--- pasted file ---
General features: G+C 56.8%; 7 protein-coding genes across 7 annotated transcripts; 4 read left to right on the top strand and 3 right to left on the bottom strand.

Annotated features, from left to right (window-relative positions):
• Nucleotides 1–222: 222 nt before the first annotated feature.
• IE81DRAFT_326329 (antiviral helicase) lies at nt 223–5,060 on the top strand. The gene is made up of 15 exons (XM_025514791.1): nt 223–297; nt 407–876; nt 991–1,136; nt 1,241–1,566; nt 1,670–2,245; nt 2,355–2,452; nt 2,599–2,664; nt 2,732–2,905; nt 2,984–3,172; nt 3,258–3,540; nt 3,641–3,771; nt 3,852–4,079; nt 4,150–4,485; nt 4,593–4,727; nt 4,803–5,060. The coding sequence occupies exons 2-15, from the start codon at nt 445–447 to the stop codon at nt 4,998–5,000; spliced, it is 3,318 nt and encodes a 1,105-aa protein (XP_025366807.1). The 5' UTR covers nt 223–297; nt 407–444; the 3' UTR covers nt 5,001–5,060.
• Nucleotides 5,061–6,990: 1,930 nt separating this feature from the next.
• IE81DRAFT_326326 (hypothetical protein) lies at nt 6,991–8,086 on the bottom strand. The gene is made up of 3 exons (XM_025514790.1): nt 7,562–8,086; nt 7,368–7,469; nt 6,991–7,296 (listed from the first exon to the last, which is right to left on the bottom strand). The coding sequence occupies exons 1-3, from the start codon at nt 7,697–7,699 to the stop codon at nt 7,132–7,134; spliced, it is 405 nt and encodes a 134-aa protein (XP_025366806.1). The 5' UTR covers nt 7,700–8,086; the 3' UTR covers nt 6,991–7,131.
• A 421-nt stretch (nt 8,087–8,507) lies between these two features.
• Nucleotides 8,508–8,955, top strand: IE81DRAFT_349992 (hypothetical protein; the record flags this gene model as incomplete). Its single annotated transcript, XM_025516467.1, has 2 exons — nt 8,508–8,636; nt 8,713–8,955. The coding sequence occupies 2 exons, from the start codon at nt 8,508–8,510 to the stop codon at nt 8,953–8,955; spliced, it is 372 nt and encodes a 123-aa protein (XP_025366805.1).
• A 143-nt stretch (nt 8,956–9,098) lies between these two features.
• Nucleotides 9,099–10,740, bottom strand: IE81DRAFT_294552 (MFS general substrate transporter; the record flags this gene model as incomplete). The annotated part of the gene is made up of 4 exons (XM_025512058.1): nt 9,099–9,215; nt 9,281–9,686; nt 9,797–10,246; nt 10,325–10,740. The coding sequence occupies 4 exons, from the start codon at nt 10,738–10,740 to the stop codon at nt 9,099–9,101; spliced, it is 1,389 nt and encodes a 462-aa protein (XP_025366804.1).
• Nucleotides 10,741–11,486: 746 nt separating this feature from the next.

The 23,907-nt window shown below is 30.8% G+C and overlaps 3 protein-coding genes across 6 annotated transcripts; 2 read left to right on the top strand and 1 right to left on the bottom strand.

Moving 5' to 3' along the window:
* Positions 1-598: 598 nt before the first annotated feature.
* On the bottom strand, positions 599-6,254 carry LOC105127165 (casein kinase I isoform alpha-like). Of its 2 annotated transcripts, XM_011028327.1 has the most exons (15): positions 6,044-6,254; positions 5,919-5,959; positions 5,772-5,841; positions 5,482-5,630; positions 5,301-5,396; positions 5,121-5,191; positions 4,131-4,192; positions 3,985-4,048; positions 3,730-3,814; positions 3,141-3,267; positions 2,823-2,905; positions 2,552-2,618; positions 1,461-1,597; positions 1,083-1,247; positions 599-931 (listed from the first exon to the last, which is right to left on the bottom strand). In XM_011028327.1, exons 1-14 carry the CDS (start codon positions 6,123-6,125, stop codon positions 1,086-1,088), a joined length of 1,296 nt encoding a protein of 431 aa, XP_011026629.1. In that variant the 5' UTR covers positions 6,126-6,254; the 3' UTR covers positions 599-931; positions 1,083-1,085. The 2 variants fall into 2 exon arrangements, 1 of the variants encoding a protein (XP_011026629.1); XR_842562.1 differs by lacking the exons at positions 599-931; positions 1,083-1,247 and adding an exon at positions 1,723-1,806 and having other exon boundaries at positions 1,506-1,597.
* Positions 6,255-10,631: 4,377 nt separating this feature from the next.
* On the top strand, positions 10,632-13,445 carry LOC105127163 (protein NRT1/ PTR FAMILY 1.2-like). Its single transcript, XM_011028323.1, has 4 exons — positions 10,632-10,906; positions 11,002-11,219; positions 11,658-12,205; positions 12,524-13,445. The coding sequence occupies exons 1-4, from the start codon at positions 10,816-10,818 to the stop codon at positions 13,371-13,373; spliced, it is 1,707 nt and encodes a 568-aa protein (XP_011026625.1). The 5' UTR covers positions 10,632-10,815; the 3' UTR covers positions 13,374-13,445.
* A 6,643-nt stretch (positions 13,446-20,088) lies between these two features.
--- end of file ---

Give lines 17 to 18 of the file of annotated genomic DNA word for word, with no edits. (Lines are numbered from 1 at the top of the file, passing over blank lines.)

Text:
* On the top strand, positions 10,632-13,445 carry LOC105127163 (protein NRT1/ PTR FAMILY 1.2-like). Its single transcript, XM_011028323.1, has 4 exons — positions 10,632-10,906; positions 11,002-11,219; positions 11,658-12,205; positions 12,524-13,445. The coding sequence occupies exons 1-4, from the start codon at positions 10,816-10,818 to the stop codon at positions 13,371-13,373; spliced, it is 1,707 nt and encodes a 568-aa protein (XP_011026625.1). The 5' UTR covers positions 10,632-10,815; the 3' UTR covers positions 13,374-13,445.
* A 6,643-nt stretch (positions 13,446-20,088) lies between these two features.